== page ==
some multiple of that number) in the pistil. Where there appears to be a lack of this numerical correspondence, the botanist concludes that some violation of the law of symmetry has taken place, and that some parts or organs which should normally have been developed have been altered or suppressed. His reasoning, in fact, proceeds on the plain basis of first establishing, through experience, the normal number and condition of parts in the flower of any given order of plants, and of thereafter accounting by suppression or non-development for the absence of parts he expected to have been represented.
Now, in the snapdragon tribe, we find, as a general rule, five parts in the calyx, five petals in the corolla, but only four stamens. Such a condition of matters is well seen in the flower of frog's mouth (Antirrhinum), where we find four stamens, two being long and two short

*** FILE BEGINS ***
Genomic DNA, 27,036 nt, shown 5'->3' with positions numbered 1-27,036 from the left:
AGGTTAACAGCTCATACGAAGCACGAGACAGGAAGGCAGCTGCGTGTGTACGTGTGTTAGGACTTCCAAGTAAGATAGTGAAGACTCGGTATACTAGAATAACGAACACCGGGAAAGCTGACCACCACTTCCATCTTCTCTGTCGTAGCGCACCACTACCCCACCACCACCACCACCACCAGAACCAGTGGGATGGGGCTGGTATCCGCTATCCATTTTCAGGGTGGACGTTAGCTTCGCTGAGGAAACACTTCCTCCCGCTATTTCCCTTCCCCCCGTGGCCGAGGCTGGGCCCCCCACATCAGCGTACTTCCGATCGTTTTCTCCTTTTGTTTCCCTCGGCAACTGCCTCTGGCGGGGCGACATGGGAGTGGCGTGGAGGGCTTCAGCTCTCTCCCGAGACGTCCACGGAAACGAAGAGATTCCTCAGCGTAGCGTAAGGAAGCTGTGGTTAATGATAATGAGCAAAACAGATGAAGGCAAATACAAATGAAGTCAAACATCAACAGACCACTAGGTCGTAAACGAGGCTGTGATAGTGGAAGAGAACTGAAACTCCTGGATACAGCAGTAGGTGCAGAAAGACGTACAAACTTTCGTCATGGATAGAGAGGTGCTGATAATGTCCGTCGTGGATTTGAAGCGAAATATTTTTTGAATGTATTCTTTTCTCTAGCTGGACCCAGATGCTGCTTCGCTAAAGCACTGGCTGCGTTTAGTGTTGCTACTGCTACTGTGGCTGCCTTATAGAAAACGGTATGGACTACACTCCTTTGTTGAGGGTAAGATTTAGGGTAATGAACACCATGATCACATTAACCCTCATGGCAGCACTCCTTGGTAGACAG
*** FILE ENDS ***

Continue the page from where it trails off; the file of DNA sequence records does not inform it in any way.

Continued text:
(Fig 2, A s1 s2), as the complement of the flower. We account for the absence of a fifth stamen by saving it is abortive. But a natural reflection arises at this point, in the form of the query, Have we any means of ascertaining if our expectation that a fifth stamen should be developed is rational and well founded? May not the plant, in other words, have been "created so?" Fortunately for science, Nature gives us a clew to the discovery of the truth in this as in many other cases. In one genus of these plants (Scrophularia), we find a rudiment of a fifth stamen (Fig. 2, Bs), and in snapdragon itself this fifth stamen becomes occasionally fully developed; while another plant of the order (Mullein) possesses five stamens as its constant provision. Unless, therefore, we are to maintain that Nature is capricious beyond our utmost belief, we are rationally bound to believe that the rudimentary fifth stamen of Scrophularia, and the absent fifth stamen of other plants of its order, present us with an example of modification and suppression respectively. The now rudimentary stamen is the representative of an organ once perfect and fully developed in these flowers, and which it perpetuated by the natural law of inheritance until conditions, to be hereafter noticed, shall have caused it to entirely disappear. The case for the natural modification, and that against the imperfect creation of such flowers, is proved by an ingenious experiment of Kölreuter's, upon plants which have the stamens and pistils situated in different plants, instead of being contained in the same flower, as is ordinarily the case. Some staminate or stamen-possessing flowers had the merest rudiment of the pistil developed, while another set had a well-developed pistil. When these two species were "crossed" in their cultivation, the "hybrids" or mule progeny thus produced evinced a marked increase in the development of the abortive organ. This experiment not only proved that, under